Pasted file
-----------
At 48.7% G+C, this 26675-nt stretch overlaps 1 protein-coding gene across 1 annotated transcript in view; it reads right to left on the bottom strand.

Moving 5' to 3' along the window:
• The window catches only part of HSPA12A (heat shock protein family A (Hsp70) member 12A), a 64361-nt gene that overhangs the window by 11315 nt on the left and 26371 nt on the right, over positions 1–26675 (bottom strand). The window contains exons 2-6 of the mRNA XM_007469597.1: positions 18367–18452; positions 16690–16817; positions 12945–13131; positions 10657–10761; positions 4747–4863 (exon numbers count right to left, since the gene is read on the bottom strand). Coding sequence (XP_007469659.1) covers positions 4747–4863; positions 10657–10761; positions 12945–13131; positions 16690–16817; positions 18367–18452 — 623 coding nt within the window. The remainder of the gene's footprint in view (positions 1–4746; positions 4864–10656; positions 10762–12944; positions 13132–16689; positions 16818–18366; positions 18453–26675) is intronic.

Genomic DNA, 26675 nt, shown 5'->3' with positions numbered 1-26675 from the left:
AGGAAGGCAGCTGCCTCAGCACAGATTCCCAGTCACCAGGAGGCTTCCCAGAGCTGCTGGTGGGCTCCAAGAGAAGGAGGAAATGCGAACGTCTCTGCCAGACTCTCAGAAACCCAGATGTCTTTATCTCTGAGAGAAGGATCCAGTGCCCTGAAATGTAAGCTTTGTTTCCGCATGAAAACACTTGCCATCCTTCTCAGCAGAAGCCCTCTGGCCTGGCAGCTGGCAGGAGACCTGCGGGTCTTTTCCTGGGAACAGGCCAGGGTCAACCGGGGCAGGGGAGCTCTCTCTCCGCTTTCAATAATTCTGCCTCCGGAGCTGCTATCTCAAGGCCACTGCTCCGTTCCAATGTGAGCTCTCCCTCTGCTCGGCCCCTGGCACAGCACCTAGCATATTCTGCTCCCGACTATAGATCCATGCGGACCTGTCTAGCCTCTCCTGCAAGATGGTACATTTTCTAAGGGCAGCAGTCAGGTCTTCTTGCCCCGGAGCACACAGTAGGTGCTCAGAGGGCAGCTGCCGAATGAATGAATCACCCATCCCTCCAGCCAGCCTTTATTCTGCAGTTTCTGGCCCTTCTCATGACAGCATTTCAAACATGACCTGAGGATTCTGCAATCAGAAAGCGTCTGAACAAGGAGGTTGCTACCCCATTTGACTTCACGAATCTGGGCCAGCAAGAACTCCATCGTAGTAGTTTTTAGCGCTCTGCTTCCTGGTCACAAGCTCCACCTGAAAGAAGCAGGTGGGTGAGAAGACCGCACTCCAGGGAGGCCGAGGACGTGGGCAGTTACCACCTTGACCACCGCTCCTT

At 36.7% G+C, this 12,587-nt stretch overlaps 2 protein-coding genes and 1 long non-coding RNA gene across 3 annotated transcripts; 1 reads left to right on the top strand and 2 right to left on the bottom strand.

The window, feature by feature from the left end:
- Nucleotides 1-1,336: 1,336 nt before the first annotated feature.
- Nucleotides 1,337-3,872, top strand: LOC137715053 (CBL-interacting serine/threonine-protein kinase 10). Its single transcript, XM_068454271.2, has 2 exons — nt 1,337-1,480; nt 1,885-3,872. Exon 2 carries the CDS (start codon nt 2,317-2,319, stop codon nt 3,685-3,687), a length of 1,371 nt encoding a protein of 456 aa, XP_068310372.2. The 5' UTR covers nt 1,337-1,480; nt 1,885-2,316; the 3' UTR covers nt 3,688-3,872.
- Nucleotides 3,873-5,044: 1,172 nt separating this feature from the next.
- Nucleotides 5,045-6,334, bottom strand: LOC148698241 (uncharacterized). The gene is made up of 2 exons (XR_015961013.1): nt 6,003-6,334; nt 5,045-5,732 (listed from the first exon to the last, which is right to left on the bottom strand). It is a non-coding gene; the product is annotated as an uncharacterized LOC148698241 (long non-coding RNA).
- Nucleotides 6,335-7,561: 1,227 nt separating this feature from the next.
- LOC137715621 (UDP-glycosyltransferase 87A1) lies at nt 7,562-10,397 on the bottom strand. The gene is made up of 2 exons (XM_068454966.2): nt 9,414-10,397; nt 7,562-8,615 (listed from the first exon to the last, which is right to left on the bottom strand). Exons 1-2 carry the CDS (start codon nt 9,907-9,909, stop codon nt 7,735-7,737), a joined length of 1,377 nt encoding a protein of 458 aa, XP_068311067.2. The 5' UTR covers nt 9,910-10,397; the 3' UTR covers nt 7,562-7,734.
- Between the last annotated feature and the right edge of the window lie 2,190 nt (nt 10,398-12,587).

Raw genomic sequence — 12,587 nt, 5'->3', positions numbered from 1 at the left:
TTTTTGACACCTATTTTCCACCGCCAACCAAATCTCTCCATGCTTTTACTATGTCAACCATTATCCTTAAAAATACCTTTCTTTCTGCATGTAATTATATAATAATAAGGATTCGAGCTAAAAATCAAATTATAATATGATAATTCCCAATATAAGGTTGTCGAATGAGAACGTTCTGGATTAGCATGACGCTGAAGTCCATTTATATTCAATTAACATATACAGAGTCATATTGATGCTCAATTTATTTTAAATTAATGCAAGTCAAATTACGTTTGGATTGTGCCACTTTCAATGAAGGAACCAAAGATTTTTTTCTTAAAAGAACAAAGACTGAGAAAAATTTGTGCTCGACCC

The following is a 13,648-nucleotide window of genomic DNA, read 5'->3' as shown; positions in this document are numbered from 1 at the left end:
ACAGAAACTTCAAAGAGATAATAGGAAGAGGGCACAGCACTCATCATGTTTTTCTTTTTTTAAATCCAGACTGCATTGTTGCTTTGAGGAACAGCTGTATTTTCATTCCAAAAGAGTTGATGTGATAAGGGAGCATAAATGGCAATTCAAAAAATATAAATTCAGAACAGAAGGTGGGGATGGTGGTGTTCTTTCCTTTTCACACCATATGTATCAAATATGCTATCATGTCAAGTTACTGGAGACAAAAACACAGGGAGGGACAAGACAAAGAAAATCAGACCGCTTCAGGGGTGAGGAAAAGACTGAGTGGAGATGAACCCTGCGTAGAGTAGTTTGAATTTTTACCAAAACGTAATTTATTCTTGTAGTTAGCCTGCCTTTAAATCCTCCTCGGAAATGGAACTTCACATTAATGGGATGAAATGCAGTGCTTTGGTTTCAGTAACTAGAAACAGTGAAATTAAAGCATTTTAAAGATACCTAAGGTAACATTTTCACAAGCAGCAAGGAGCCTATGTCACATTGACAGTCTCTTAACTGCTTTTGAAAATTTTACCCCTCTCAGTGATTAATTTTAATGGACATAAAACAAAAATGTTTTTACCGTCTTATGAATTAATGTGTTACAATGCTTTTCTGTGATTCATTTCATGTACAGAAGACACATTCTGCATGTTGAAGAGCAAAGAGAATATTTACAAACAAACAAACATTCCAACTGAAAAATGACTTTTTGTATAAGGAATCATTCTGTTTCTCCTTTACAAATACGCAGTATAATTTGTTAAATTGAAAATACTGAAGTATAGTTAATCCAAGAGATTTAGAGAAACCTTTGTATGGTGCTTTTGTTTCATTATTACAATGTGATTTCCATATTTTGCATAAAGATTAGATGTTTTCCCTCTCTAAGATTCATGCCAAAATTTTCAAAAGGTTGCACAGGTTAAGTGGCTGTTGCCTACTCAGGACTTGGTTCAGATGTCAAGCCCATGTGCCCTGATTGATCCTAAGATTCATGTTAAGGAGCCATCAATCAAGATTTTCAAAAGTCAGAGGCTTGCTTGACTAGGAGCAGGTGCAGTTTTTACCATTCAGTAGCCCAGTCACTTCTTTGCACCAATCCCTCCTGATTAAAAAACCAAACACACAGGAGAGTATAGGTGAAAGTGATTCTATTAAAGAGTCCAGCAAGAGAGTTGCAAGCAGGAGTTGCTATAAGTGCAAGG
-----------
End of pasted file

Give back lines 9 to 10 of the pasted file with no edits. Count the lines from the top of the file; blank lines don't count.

- Nucleotides 1,337-3,872, top strand: LOC137715053 (CBL-interacting serine/threonine-protein kinase 10). Its single transcript, XM_068454271.2, has 2 exons — nt 1,337-1,480; nt 1,885-3,872. Exon 2 carries the CDS (start codon nt 2,317-2,319, stop codon nt 3,685-3,687), a length of 1,371 nt encoding a protein of 456 aa, XP_068310372.2. The 5' UTR covers nt 1,337-1,480; nt 1,885-2,316; the 3' UTR covers nt 3,688-3,872.
- Nucleotides 3,873-5,044: 1,172 nt separating this feature from the next.